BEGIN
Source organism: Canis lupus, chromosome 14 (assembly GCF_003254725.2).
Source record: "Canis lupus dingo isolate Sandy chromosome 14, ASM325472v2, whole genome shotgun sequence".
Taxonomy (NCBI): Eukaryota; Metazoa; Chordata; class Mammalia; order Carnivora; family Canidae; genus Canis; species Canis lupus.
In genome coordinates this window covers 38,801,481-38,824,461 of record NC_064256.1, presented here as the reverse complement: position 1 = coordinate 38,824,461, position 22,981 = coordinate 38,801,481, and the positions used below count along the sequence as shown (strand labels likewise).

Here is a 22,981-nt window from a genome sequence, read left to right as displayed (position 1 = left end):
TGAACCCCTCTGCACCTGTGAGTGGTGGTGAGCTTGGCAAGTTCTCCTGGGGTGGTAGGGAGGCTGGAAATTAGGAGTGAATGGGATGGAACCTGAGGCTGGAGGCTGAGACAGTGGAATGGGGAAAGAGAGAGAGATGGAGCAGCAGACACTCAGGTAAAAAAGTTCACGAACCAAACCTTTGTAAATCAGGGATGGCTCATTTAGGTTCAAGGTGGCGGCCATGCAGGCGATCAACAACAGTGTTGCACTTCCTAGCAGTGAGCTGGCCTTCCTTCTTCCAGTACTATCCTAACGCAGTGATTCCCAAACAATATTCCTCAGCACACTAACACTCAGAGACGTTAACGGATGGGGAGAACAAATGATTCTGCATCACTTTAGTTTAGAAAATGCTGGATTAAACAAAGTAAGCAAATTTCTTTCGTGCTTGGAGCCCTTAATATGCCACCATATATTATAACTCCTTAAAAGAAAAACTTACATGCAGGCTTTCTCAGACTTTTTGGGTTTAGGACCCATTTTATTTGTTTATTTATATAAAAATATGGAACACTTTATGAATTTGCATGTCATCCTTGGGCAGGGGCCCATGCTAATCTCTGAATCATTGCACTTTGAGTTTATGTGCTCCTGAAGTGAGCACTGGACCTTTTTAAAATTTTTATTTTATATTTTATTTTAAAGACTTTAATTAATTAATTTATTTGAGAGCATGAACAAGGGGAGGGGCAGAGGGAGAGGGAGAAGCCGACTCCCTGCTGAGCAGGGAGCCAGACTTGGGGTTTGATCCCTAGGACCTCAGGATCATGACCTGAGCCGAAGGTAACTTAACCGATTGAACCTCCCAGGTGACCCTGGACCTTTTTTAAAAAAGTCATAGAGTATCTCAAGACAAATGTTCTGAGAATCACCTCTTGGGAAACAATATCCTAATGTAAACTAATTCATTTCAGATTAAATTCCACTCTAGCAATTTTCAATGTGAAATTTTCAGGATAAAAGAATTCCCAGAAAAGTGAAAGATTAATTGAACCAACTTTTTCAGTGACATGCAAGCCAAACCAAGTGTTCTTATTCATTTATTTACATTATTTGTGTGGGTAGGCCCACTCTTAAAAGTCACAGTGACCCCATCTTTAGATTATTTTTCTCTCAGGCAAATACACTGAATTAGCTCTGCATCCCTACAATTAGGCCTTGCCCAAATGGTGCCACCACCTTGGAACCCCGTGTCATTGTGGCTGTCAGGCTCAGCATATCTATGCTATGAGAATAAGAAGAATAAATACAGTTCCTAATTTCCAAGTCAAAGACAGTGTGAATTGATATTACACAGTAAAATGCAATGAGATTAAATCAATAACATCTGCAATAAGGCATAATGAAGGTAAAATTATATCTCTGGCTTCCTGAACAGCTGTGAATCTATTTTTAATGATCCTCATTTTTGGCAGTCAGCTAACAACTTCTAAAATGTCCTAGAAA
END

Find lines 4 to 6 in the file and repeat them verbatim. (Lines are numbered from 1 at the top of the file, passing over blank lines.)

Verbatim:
In genome coordinates this window covers 38,801,481-38,824,461 of record NC_064256.1, presented here as the reverse complement: position 1 = coordinate 38,824,461, position 22,981 = coordinate 38,801,481, and the positions used below count along the sequence as shown (strand labels likewise).

Here is a 22,981-nt window from a genome sequence, read left to right as displayed (position 1 = left end):
TGAACCCCTCTGCACCTGTGAGTGGTGGTGAGCTTGGCAAGTTCTCCTGGGGTGGTAGGGAGGCTGGAAATTAGGAGTGAATGGGATGGAACCTGAGGCTGGAGGCTGAGACAGTGGAATGGGGAAAGAGAGAGAGATGGAGCAGCAGACACTCAGGTAAAAAAGTTCACGAACCAAACCTTTGTAAATCAGGGATGGCTCATTTAGGTTCAAGGTGGCGGCCATGCAGGCGATCAACAACAGTGTTGCACTTCCTAGCAGTGAGCTGGCCTTCCTTCTTCCAGTACTATCCTAACGCAGTGATTCCCAAACAATATTCCTCAGCACACTAACACTCAGAGACGTTAACGGATGGGGAGAACAAATGATTCTGCATCACTTTAGTTTAGAAAATGCTGGATTAAACAAAGTAAGCAAATTTCTTTCGTGCTTGGAGCCCTTAATATGCCACCATATATTATAACTCCTTAAAAGAAAAACTTACATGCAGGCTTTCTCAGACTTTTTGGGTTTAGGACCCATTTTATTTGTTTATTTATATAAAAATATGGAACACTTTATGAATTTGCATGTCATCCTTGGGCAGGGGCCCATGCTAATCTCTGAATCATTGCACTTTGAGTTTATGTGCTCCTGAAGTGAGCACTGGACCTTTTTAAAATTTTTATTTTATATTTTATTTTAAAGACTTTAATTAATTAATTTATTTGAGAGCATGAACAAGGGGAGGGGCAGAGGGAGAGGGAGAAGCCGACTCCCTGCTGAGCAGGGAGCCAGACTTGGGGTTTGATCCCTAGGACCTCAGGATCATGACCTGAGCCGAAGGTAACTTAACCGATTGAACCTCCCAGGTGACCCTGGACCTTTTTTAAAAAAGTCATAGAGTATCTCAAGACAAATGTTCTGAGAATCACCTCTTGGGAAACAATATCCTAATGTAAACTAATTCATTTCAGATTAAATTCCACTCTAGCAATTTTCAATGTGAAATTTTCAGGATAAAAGAATTCCCAGAAAAGTGAAAGATTAATTGAACCAACTTTTTCAGTGACATGCAAGCCAAACCAAGTGTTCTTATTCATTTATTTACATTATTTGTGTGGGTAGGCCCACTCTTAAAAGTCACAGTGACCCCATCTTTAGATTATTTTTCTCTCAGGCAAATACACTGAATTAGCTCTGCATCCCTACAATTAGGCCTTGCCCAAATGGTGCCACCACCTTGGAACCCCGTGTCATTGTGGCTGTCAGGCTCAGCATATCTATGCTATGAGAATAAGAAGAATAAATACAGTTCCTAATTTCCAAGTCAAAGACAGTGTGAATTGATATTACACAGTAAAATGCAATGAGATTAAATCAATAACATCTGCAATAAGGCATAATGAAGGTAAAATTATATCTCTGGCTTCCTGAACAGCTGTGAATCTATTTTTAATGATCCTCATTTTTGGCAGTCAGCTAACAACTTCTAAAATGTCCTAGAAA